Tēnā koutou katoa. Nau mai ki tenei Tirohanga hou Hauora Māori.
Greetings and welcome to Issue 73 of Māori Health Review.
In this issue:
- Inequalities in cervical cancer between Māori and non-Māori
- Ethnic disparities in attendance at chronic pain services
- Have NZ doctors reached the Smokefree 2025 goal?
- Ways to achieve tobacco endgame targets
- A new approach for Māori mental health
- AF burden amongst Māori and Pacifica people
- Equity in public health economic analyses
- Māori perceived appearance linked to smoking status
- Weight loss programmes need to be culturally relevant
- Enquiring about family violence
- The occupational environment contributes to health inequities
Please keep your feedback and comments coming, we do appreciate them.
Also don’t forget that you can easily search for papers that have been reviewed in previous issues of Māori Health Review using our A-Z index. The index makes it simple to search for what you need. Search terms are listed in alphabetical order – and one click will take you straight to all the relevant abstracts.
Dr Matire Harwood
To view the SUDI Prevention National Coordination Service Newsletter, click here.
Kei te tuku pōwhiri te Poari Tiaki o Ngā Taonga Sound & Vision kia haere mai koutou ki te whakanui i a Maioha – Te Reo o te Māreikura – te tuawhā, te mutunga hoki o ngā whakaaturanga mō Ngā Taonga Kōrero i runga ipurangi.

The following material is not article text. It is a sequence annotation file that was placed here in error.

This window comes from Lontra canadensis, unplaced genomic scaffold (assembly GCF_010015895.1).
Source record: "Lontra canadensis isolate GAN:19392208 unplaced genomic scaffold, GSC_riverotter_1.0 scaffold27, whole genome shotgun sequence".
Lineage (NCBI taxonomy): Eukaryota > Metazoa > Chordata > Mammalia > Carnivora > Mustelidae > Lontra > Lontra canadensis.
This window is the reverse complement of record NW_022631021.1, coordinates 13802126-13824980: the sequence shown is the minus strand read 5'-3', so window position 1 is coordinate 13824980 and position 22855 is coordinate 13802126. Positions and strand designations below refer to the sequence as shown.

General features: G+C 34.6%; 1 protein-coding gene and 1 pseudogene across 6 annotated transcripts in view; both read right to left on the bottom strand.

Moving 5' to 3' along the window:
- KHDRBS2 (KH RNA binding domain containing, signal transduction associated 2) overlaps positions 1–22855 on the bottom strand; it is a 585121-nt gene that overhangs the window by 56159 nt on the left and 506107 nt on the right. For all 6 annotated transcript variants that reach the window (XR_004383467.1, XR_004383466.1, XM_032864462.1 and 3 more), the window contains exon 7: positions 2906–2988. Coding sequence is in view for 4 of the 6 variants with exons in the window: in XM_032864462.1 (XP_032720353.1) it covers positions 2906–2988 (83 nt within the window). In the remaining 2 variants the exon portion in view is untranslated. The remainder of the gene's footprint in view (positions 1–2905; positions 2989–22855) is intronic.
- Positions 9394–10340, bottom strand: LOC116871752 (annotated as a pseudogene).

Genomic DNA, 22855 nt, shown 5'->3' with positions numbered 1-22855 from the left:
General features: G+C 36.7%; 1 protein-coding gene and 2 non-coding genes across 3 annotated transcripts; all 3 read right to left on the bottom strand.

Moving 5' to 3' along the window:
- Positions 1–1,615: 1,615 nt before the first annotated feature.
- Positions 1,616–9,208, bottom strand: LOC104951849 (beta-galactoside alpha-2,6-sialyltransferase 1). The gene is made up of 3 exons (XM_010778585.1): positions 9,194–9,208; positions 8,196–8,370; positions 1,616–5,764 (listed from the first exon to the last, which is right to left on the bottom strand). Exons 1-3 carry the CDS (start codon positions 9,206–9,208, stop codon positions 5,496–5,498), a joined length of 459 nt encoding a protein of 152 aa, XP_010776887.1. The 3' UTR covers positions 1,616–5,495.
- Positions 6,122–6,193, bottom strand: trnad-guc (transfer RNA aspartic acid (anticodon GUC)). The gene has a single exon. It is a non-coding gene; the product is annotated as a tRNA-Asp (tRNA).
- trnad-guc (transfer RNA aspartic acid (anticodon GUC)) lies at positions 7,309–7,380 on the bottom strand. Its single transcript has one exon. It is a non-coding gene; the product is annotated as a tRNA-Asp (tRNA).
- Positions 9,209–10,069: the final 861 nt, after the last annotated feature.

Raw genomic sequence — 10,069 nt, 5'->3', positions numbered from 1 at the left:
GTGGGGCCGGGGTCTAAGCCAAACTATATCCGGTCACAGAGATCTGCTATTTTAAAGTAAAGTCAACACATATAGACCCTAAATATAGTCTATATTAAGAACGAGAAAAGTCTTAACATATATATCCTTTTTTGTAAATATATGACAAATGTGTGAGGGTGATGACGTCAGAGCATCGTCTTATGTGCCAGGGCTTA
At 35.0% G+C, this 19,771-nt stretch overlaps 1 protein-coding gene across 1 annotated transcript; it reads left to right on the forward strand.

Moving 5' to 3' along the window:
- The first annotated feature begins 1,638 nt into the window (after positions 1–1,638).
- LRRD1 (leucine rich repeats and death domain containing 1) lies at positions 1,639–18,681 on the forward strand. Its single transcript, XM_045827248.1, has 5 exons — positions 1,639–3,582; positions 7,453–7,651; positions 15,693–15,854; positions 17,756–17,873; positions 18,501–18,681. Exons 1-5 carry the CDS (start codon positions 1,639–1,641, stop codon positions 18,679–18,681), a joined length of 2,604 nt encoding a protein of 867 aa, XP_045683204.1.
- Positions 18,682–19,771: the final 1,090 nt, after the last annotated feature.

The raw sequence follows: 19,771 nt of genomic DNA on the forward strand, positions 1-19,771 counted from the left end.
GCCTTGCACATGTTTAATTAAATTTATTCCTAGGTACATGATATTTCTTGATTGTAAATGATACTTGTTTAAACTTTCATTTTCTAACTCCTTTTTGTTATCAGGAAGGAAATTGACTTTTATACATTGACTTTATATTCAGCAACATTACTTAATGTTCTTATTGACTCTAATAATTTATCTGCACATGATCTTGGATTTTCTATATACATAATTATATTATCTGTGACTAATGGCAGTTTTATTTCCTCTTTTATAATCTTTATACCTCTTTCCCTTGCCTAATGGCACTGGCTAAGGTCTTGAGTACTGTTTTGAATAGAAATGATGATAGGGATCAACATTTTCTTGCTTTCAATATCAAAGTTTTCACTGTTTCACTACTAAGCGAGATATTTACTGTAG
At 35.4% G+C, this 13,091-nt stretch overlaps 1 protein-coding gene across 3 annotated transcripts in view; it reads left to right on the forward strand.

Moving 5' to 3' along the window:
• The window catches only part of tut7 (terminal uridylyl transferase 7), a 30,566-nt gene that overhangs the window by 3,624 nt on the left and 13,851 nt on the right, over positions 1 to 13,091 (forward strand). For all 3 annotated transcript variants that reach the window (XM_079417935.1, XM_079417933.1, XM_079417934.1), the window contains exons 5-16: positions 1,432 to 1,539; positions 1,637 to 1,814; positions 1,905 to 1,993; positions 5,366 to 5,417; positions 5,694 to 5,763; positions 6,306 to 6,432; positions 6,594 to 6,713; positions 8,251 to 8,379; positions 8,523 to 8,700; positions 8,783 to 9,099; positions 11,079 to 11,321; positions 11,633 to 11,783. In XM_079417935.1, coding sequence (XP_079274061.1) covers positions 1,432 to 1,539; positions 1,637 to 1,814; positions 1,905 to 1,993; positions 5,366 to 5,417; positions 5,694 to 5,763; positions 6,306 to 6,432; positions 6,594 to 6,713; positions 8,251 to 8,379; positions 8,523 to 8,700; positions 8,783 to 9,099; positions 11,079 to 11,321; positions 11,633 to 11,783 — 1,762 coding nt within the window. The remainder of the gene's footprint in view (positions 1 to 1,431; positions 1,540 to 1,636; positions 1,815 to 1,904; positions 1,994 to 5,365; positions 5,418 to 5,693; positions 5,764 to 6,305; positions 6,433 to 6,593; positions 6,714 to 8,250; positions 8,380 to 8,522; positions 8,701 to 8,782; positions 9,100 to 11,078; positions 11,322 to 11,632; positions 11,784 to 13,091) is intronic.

Wednesday, 13 June 2018 at 6pm
Te Rāapa, te 13 o Pipiri 2018, ā te 6 karaka
He kaupapa kōkiri i ngā reo Wāhine Māori ki mua – Making Māori women more visible through their voices.
I whiriwhirihia ngā reo wāhine Māori i ētahi uinga nō te tau 1993. He kaupapa a Maioha nā te peka o Te Rōpū Wāhine Māori Toko i te Ora ki Waiatarau, hei whakanui i te tau mō Ngā Iwi Taketake o te Ao, me te paunga hoki o te rautau o te Pōti Wāhine. I kōkiritia ngā reo wāhine Māori e te kaupapa nei.
The exhibition draws on material from a collection of radio interviews with Māori women originally broadcast in 1993. Maioha was a project instigated by the Waiatarau Branch of Te Rōpū Wāhine Māori Toko i te Ora, The Māori Women’s Welfare League (MWWL), to mark the International Year for the World’s Indigenous Peoples and the centenary of Women’s Suffrage. The project aimed to make Māori women more visible through their voices.
Haere mai ki te whakanui i a Maioha – Te Reo o te Māreikura, otirā i ngā taonga katoa kei a Ngā Taonga Kōrero e puritia ana – tētahi puranga kaupapa Māori o Irirangi Aotearoa.
Please join us to celebrate, not only the launch of Maioha – Te Reo o te Māreikura, but also all the treasures held in Ngā Taonga Kōrero collection – the archive of Radio New Zealand’s Māori radio programmes.
Ki hea – Where: Ngā Taonga Sound & Vision Cinema, 84 Taranaki Street, Wellington.
Ā hea – When: Wednesday, 13 June 2018, 6pm – 7.30pm.
The evening will include a guided tour through this new exhibition, followed by drinks and nibbles.
RSVP to firstname.lastname@example.org by Tuesday, 6 June. We’d love for you to join us!
The exhibiton will be available on our website – ngataonga.org.nz from 3pm on Wednesday, 13 June 2018.
He mihi tēnei ki Te Taura Whiri i Te Reo Māori me te māra waina Stonecutter, nā rātou te kaupapa i tautokohia.